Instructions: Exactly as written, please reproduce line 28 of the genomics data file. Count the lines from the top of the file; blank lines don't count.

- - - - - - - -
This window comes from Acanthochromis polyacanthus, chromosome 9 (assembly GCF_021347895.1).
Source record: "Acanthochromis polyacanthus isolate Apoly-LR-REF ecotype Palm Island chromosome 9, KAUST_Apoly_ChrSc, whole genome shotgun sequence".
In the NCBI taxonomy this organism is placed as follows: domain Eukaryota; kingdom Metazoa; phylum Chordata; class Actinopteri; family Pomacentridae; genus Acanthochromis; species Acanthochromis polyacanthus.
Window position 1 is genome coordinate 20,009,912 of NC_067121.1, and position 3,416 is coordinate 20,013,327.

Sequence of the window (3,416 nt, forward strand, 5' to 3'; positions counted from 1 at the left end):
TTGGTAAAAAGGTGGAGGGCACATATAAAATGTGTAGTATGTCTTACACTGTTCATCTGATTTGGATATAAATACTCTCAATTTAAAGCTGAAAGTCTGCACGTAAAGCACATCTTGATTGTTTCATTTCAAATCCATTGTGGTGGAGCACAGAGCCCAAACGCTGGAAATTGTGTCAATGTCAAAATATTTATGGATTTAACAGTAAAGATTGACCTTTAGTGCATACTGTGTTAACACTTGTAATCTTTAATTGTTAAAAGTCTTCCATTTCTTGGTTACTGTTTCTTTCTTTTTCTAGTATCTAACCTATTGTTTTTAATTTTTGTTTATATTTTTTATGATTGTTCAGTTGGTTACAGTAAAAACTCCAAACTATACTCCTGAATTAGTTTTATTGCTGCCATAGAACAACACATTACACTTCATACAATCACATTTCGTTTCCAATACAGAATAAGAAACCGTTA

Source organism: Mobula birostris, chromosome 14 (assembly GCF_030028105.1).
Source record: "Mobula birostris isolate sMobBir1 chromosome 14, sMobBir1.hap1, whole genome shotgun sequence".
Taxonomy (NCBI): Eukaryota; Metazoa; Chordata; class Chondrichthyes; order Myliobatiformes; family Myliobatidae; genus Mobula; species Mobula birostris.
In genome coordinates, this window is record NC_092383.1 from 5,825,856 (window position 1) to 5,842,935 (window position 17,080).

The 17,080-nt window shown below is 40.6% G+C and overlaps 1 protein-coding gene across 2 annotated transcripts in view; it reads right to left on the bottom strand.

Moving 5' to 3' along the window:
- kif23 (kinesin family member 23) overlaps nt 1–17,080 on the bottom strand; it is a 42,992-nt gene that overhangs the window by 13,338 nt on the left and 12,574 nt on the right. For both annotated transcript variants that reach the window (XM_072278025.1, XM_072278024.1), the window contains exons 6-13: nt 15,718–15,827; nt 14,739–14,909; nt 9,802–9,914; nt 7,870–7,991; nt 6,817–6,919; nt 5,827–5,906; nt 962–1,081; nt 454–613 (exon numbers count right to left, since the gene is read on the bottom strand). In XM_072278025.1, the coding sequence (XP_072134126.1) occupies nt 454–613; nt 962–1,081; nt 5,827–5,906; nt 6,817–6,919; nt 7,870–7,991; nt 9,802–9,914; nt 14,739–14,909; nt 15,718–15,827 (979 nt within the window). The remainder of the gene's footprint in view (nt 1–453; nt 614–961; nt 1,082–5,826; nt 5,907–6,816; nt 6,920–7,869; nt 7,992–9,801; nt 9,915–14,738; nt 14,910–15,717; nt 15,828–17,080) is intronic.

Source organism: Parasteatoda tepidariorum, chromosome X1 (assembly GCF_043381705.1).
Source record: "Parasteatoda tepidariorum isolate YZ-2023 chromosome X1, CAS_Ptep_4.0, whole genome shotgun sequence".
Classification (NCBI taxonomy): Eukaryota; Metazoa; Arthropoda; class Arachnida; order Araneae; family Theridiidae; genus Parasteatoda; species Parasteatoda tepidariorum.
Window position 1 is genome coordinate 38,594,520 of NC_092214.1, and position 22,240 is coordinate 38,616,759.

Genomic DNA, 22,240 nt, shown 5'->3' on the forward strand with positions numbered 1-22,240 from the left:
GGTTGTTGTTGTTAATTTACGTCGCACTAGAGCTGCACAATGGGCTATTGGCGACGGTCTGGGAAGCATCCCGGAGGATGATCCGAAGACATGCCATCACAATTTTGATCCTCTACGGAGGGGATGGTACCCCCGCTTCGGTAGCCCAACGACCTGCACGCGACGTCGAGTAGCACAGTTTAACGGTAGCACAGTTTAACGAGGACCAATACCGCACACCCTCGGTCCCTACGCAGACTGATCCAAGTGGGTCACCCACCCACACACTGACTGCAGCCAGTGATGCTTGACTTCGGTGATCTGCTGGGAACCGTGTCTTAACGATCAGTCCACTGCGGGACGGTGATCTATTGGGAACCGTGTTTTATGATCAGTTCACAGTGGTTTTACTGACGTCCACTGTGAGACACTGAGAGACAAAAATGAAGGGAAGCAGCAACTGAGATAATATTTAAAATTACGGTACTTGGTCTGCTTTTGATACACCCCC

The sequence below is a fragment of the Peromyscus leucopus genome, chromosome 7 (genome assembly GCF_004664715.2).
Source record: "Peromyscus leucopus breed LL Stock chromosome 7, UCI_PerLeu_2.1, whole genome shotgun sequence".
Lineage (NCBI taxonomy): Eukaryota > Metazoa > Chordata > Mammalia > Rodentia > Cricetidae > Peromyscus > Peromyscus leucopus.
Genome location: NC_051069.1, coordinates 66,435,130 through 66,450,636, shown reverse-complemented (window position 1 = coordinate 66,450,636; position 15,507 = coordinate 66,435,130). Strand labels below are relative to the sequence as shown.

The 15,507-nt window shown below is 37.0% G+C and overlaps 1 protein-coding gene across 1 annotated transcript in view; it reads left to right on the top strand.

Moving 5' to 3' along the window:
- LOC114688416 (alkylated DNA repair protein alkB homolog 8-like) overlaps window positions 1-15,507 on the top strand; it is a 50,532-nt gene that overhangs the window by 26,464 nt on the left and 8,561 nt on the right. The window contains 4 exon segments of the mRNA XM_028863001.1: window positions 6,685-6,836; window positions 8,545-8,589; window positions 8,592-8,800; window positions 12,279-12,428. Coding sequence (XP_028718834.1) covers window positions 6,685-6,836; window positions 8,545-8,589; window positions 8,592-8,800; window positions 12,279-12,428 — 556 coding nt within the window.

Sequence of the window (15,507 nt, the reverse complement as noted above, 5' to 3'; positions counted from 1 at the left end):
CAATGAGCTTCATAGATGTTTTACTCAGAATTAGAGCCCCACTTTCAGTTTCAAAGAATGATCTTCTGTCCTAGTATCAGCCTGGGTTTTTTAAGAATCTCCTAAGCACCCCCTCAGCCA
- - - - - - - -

CAATGAGCTTCATAGATGTTTTACTCAGAATTAGAGCCCCACTTTCAGTTTCAAAGAATGATCTTCTGTCCTAGTATCAGCCTGGGTTTTTTAAGAATCTCCTAAGCACCCCCTCAGCCA